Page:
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Unfinished Business, Pt 2
Did the Paxlovid trial, itself, provide evidence to corroborate the anecdotes (and my wild theory) RE a viral "rebound"?
Continued from “Unfinished Business.”
A graph from the FDA review of Paxlovid appears to substantiate the theory and anecdotes of viral resurgence. Here I offer my reconstruction of the methods used to produce the graph, and the opinion that there is a decent likelihood that this evidence is valid.
The Official Unglossed Totally Reckless Theory™ (OUTRT) for how Paxlovid could be creating a temporary pause, and then resurgence (“rebound”) of viral replication and symptoms in some number of recipients… may not have been so reckless after all.
Besides the anecdotes unearthed beforehand by Igor Chudov,the FDA Emergency Use Authorization review turns out to feature tangible evidence that accords with my “Paxlovid Viral Rebound” theory. This evidence was also unearthed by none-other-than Chudov, and he was kind enough to bring it to my attention a follow-up comment to Friday’s post - and so, all credit for the discovery of this possible medical fiasco continues to go to him. Again, here is his original post (and see my Part 1 for description of the theory).
And here is the astonishing evidence for apparent viral rebound after treatment with Paxlovid, constructed via PCR cycle count values during the trial that led to the drug’s EUA, and turned over by Pfizer in response to a semi-perfunctory FDA follow-up query:
Although the data used to construct this graph was provided to the FDA in order to assuage concerns over mutagenic viral resistance (escape) of the active molecule in Paxlovid, it nonetheless appears to air an entire closet’s-worth of dirty pharma laundry regarding the durability of improvement in viral load conferred by the standard 5-day course of this drug. So much so, that the copy-writer of the FDA review remarked:
Several subjects appeared to have a rebound in SARS-CoV-2 RNA levels around Day 10 or Day 14
No kidding. 3 patients seem to have gone from “0 RNA copies per mL” to nearly 1,000,000 or higher. That’s akin to a rebound from the locker room after the game ended. It seems like something that should have prompted the refs to blow a whistle or two.
But no whistles were blown. And so, learning that the border agent inspecting Pfizer’s car noted without further investigation that the back seat was half drenched in red liquid only shoulders us with the burden of parsing, retroactively, the likelihood that the liquid was blood or ketchup again (Kyle). And this burden is substantial, given that neither the official trial publication nor the FDA review are precise with describing the methodology used to construct this graph. The answers to the following questions are thus both crucial and semi-indicipherable:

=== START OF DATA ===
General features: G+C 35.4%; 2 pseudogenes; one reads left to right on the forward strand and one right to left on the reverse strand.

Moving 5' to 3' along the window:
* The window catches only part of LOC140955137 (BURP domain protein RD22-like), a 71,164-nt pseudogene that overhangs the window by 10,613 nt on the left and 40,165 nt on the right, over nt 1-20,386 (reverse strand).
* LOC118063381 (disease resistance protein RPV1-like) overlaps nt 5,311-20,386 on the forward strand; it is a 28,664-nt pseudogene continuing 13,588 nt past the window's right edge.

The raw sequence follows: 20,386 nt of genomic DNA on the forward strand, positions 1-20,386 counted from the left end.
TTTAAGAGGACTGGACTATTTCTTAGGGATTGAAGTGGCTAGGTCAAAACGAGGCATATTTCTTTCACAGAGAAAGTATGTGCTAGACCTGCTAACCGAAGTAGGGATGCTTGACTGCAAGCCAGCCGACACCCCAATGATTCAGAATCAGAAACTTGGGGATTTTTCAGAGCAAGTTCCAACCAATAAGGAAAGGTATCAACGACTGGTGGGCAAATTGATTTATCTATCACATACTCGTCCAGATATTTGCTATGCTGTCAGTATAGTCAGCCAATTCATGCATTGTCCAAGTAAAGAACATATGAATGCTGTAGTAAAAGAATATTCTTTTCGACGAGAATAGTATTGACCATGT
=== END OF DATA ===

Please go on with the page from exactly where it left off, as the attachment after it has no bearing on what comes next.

Who is in this sample (how many patients are in the graph, and was there some sort of built-in bias for patients that still had symptoms, or is it a more random, representative slice of reality)?
How reliable is the scale (how was “viral load” derived, and was testing consistent)?
And given 2, is this result actually so unusual (or is it within the normal range of noise from PCR tests derived from nasal swabs)?
Were there any linked regressions in symptoms among Paxlovid recipients, or a signal for same?
After follow-up, my best guess is that the answers to the above are:
97 random Paxlovid recipients.
Likely highly reliable and consistent.
At least four, and possibly eight, of the rebounders are truly unusual. However, co-treatment with monoclonal antibodies may be a confounder. (Edit, May 1: It seems safe not to worry about the monoclonal antibodies confounder at this point, given official acknowledgement of the Paxlovid rebound trend.)
The trial document implies that such outcome data exists, but was not published. This will be discussed further in a follow-up post.
Read on to get into the weeds of how the first three conclusions were derived. A caveat which applies to the following report is that these details, again, were mostly inferred and pieced-together from what was available. Additionally, I may have simply missed some direct descriptions of the relevant methods in the trial and review documents, given the sprawling nature of both, which may provide a more accurate portrayal of events. Still, the following should provide an illuminating case-study on quantitative PCR and study interpretation for anyone who is interested.